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Firefox and the Enterprise Environment

Firefox recently updated to version 5, and sent Firefox 4 to the EOL graveyard.  It plans to do the same with Firefox 6 in 6 weeks, and Firefox 7 6 weeks after that.  Enterprise IT staff are in a tizzy because their internal testing takes that long to figure out whether a piece of software will work for them, and the rapid release schedule completely destroys their system for testing.  See this quote from Mike Kaply's blog by John Walicki to get the idea.
I have 500,000 corporate users on Firefox 3.6. We just completing a test cycle of Firefox 4 on many thousands of internal business web applications. Many hundreds of application owners and their test teams have participated. We gave them several months to ready themselves. We worked with dozens of internal Add-On developers and product teams to prepare their add-ons for Firefox 4. We’re poised to deploy Firefox 4.01 in 3Q when the corporate change freeze lifts. Education programs, documentation updates, communications all are planned. While several of us keep up with Aurora, I can’t expect thousands of app owners to do the same. I applaud the effort to accelerate the pace of Web experience and I expect to chase version releases well into the future. The Firefox 4 EOL is a kick in the stomach. I’m now in the terrible position of choosing to deploy a Firefox 4 release with potentially unpatched vulnerabilities, reset the test cycle for thousands of internal apps to validate Firefox 5 or stay on a patched Firefox 3.6.x. By the time I validate Firefox 5, what guarantee would I have that Firefox 5 won’t go EOL when Firefox 6 is released?

Asa Doltzer responded that he would do the opposite and guarantee that when Firefox 6 is released, 5 will go EOL.

I understand John's (John works for IBM in their IT department) concerns with regards to internal testing and the test version they used being no longer supported by the time they roll it out.  I just think there's an easier solution than trying to force Mozilla back to their earlier versioning scheme. Currently Mozilla puts out 3 to 4 branches for public use. These are:

Full Release: The standard releases you're all familiar with. The most stable release. Currently on version 5.

Beta: A familiar name for a familiar concept.  Pulled from the Aurora branch shortly before being pushed out as the next Full Release.  Currently not available.

Aurora: The perpetual beta branch.  Aurora is pulled from Mozilla Central and is where UX and new feature work takes place.  If something isn't ready that's in Aurora when Beta is set to be branched, it gets disabled and pushed back to the next release. Not the most stable, but not the least.  Currently on version 6.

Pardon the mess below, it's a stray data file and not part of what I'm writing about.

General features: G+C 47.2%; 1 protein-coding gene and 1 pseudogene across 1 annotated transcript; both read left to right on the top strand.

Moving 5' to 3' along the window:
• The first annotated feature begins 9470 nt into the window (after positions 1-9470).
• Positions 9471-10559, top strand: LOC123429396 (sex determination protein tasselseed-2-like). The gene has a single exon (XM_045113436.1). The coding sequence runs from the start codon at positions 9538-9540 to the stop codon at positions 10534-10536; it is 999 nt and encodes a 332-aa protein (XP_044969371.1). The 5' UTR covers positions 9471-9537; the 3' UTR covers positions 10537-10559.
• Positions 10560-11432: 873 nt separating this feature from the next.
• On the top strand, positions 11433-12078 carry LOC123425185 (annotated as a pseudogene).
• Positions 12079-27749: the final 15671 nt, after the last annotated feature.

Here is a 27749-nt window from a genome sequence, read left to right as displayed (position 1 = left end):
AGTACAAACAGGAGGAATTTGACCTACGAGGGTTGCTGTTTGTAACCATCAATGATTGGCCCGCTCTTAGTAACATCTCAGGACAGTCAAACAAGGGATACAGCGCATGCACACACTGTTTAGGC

Mozilla Central (Nightly): Mozilla Central is the trunk of the Firefox dev tree.  Most work gets done on Moz Central, and every night the first build to pass their automated test suite is pushed out as the Nightly release.  Inherently the least stable.  Currently version 7.

Based on this information, my advice to enterprise level IT staff:  Start testing Firefox Aurora, and follow it through until it hits Full Release.  Yes, there will be some changes to Aurora while you're testing it, but all those changes are publicly available on bugzilla, and are fairly easy to collate into a single list for you to keep an eye on.  Watch for changes that have an effect on you or your tests, so that you can time your rollout of Firefox with when it hits Full Release.


VBS to the rescue

Another interesting day at work.  I finished updating our warranty information in our Asset Database pretty quickly, so I had most of the day to do whatever I wanted.  I had heard when I was first hired that we had gotten a new exchange server, and that I would have to go around to everyone's computers, see what PST files they had open, close them, move them to the new server, and re-open them.  Manually.  Bunk that, time to put my title of Master Problem Solver to work.

After a few quick searches online, I had a script that mapped out all PST files on the drives you fed it, and recorded their locations in a logfile.  Good place to start, since I didn't have any experience writing logfiles with VBS, let alone looping over a filesystem.  After tweaking that a little bit I had a script that copied the files it found to a location I fed it (which would later be hardcoded/dynamically generated based on the login name).  Awesome.  After doing some research on opening/closing PST files with VBS (which yielded almost nothing related to it), I decided to simply try and open a .lnk that pointed to a PST file in Outlook.  Fortunately, it was smart and followed the link, so I decided that instead of setting Outlook to open the new file in my script, I would try replacing the old copy with a shortcut to the new one and fool it into re-assigning it.  As you might guess, this didn't work so well.